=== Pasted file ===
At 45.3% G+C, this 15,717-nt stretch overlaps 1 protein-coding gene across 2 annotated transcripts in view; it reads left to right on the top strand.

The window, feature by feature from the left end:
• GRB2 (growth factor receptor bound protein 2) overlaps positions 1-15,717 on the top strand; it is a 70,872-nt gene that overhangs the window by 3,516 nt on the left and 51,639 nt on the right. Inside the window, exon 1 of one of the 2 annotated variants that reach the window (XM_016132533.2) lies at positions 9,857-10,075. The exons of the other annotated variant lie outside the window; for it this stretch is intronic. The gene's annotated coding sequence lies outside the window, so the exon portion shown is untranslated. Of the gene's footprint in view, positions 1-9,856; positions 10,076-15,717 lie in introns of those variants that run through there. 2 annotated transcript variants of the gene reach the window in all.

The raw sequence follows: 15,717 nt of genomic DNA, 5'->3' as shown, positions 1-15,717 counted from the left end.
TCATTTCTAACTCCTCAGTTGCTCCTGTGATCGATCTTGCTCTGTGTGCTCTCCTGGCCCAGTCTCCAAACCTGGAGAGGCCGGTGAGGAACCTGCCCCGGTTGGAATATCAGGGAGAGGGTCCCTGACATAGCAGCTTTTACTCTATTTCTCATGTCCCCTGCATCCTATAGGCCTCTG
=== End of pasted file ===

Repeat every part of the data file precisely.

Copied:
At 45.3% G+C, this 15,717-nt stretch overlaps 1 protein-coding gene across 2 annotated transcripts in view; it reads left to right on the top strand.

The window, feature by feature from the left end:
• GRB2 (growth factor receptor bound protein 2) overlaps positions 1-15,717 on the top strand; it is a 70,872-nt gene that overhangs the window by 3,516 nt on the left and 51,639 nt on the right. Inside the window, exon 1 of one of the 2 annotated variants that reach the window (XM_016132533.2) lies at positions 9,857-10,075. The exons of the other annotated variant lie outside the window; for it this stretch is intronic. The gene's annotated coding sequence lies outside the window, so the exon portion shown is untranslated. Of the gene's footprint in view, positions 1-9,856; positions 10,076-15,717 lie in introns of those variants that run through there. 2 annotated transcript variants of the gene reach the window in all.

The raw sequence follows: 15,717 nt of genomic DNA, 5'->3' as shown, positions 1-15,717 counted from the left end.
TCATTTCTAACTCCTCAGTTGCTCCTGTGATCGATCTTGCTCTGTGTGCTCTCCTGGCCCAGTCTCCAAACCTGGAGAGGCCGGTGAGGAACCTGCCCCGGTTGGAATATCAGGGAGAGGGTCCCTGACATAGCAGCTTTTACTCTATTTCTCATGTCCCCTGCATCCTATAGGCCTCTG